We all started this year with an idea of what was the come, preparing for plans that were soon to set in motion and an expectation of what we, individually and as organizations, wanted to accomplished.
Of course, several of those plans did not come to fruition due to the COVID-19 pandemic, the ongoing conversations surrounding race and anti-racist efforts, and the realities these circumstances presented. While there has been immense tragedy, there has also been great opportunity to deepen our connections and our work moving forward.
One of our greatest partnership has been with Step Afrika! presenting their self-titled production back in 2013 and The Migration at the end of our 2017/2018 season. At the beginning of this year, we anticipated their return in the summer of 2020 with Drumfolk, a performance that had taken New York City by storm with a story of perseverance, strength, and the beauty that lies between. Even a handful of staff members were invited to see the show in early March, the weekend proceeding our office shutdown, instilling the sense of excitement only a Step Afrika! performance can.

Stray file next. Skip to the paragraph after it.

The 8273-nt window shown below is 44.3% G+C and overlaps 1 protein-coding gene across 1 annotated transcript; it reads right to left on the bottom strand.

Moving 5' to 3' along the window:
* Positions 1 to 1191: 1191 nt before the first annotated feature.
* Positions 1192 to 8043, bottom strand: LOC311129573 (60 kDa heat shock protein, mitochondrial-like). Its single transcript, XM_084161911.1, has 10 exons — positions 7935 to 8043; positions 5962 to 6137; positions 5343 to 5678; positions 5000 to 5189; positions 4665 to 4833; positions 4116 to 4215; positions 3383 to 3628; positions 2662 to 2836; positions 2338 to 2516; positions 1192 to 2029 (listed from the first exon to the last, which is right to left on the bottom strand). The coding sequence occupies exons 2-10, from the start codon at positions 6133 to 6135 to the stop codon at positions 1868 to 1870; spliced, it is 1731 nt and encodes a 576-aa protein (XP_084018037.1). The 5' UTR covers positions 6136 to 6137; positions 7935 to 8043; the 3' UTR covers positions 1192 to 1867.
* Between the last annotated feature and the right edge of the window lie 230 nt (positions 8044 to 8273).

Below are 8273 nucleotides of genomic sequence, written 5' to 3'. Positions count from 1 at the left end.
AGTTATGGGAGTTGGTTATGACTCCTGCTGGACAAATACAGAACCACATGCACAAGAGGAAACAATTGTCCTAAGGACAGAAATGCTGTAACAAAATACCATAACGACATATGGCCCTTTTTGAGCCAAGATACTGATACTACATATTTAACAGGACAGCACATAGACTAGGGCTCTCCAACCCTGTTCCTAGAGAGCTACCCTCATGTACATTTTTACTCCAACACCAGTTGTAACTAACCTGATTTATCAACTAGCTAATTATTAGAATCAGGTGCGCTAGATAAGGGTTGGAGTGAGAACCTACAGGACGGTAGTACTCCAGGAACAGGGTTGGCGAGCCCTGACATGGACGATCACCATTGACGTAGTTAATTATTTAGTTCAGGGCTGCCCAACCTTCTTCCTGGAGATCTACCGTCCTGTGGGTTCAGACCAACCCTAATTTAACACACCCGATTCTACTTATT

While we have to wait to immerse ourselves in the percussive energy of a filled theatre, we are thrilled to be collaborating with Step Afrika! through new forms, as we explore our own roles as an arts institution during the pandemic.
Stono is a thirty minute short film highlighting the spirit of resistance and activism of the oft forgotten parts of American history.
On September 9, 1739, the largest insurrection of enslaved Africans in North America began in South Carolina on the banks of the Stono River. Twenty Africans marched south toward a promised freedom in Spanish Florida, waving flags, beating drums, and shouting ‘Liberty.” When Africans lost the right to use their drums through The Negro Act of 1740, they began to use their bodies as percussive instruments in response, giving rise to ring shout, tap, hambone, and stepping. They were referred to as “Drumfolk,” keeping their traditions alive in the face of oppression and inequity.
Step Afrika! has been an integral part of ArtsEmerson’s history and we’re thrilled that they are becoming an integral part of our future. Partnering with them on Stono in these times feels just right, to re-engage our imagination, learn from our histories, and move forward through collective action and art making.
Stono from Step Afrika! premieres on WED, SEP 9 at 8 pm ET. We’re also hosting a conversation with Founder and Executive Director of Step Afrika! C. Brian Williams on FRI, SEP 4 at 12 pm ET. Both events are free with an RSVP, which you can find by clicking here.